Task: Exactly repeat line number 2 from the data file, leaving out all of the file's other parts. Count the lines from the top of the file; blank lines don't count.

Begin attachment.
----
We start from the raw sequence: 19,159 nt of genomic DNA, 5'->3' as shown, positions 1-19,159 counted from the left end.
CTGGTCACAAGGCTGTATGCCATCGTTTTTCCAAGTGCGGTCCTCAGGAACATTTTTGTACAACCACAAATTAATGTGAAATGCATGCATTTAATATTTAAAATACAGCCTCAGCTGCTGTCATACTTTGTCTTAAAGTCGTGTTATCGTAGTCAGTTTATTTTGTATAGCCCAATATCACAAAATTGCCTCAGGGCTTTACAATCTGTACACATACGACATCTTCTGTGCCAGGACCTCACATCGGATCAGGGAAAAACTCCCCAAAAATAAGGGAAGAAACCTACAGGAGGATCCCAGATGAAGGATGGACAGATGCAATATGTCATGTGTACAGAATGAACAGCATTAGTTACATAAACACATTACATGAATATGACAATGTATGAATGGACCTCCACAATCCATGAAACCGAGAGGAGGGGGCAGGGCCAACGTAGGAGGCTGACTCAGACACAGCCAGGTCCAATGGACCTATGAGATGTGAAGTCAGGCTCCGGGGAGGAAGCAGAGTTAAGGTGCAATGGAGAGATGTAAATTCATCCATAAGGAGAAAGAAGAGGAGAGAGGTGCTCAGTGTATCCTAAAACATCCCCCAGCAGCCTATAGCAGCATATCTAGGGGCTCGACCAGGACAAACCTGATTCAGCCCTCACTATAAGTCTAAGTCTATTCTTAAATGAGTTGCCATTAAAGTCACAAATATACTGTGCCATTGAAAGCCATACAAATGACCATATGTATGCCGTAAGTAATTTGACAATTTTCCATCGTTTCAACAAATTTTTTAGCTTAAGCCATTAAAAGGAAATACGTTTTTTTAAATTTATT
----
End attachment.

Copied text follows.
CTGGTCACAAGGCTGTATGCCATCGTTTTTCCAAGTGCGGTCCTCAGGAACATTTTTGTACAACCACAAATTAATGTGAAATGCATGCATTTAATATTTAAAATACAGCCTCAGCTGCTGTCATACTTTGTCTTAAAGTCGTGTTATCGTAGTCAGTTTATTTTGTATAGCCCAATATCACAAAATTGCCTCAGGGCTTTACAATCTGTACACATACGACATCTTCTGTGCCAGGACCTCACATCGGATCAGGGAAAAACTCCCCAAAAATAAGGGAAGAAACCTACAGGAGGATCCCAGATGAAGGATGGACAGATGCAATATGTCATGTGTACAGAATGAACAGCATTAGTTACATAAACACATTACATGAATATGACAATGTATGAATGGACCTCCACAATCCATGAAACCGAGAGGAGGGGGCAGGGCCAACGTAGGAGGCTGACTCAGACACAGCCAGGTCCAATGGACCTATGAGATGTGAAGTCAGGCTCCGGGGAGGAAGCAGAGTTAAGGTGCAATGGAGAGATGTAAATTCATCCATAAGGAGAAAGAAGAGGAGAGAGGTGCTCAGTGTATCCTAAAACATCCCCCAGCAGCCTATAGCAGCATATCTAGGGGCTCGACCAGGACAAACCTGATTCAGCCCTCACTATAAGTCTAAGTCTATTCTTAAATGAGTTGCCATTAAAGTCACAAATATACTGTGCCATTGAAAGCCATACAAATGACCATATGTATGCCGTAAGTAATTTGACAATTTTCCATCGTTTCAACAAATTTTTTAGCTTAAGCCATTAAAAGGAAATACGTTTTTTTAAATTTATT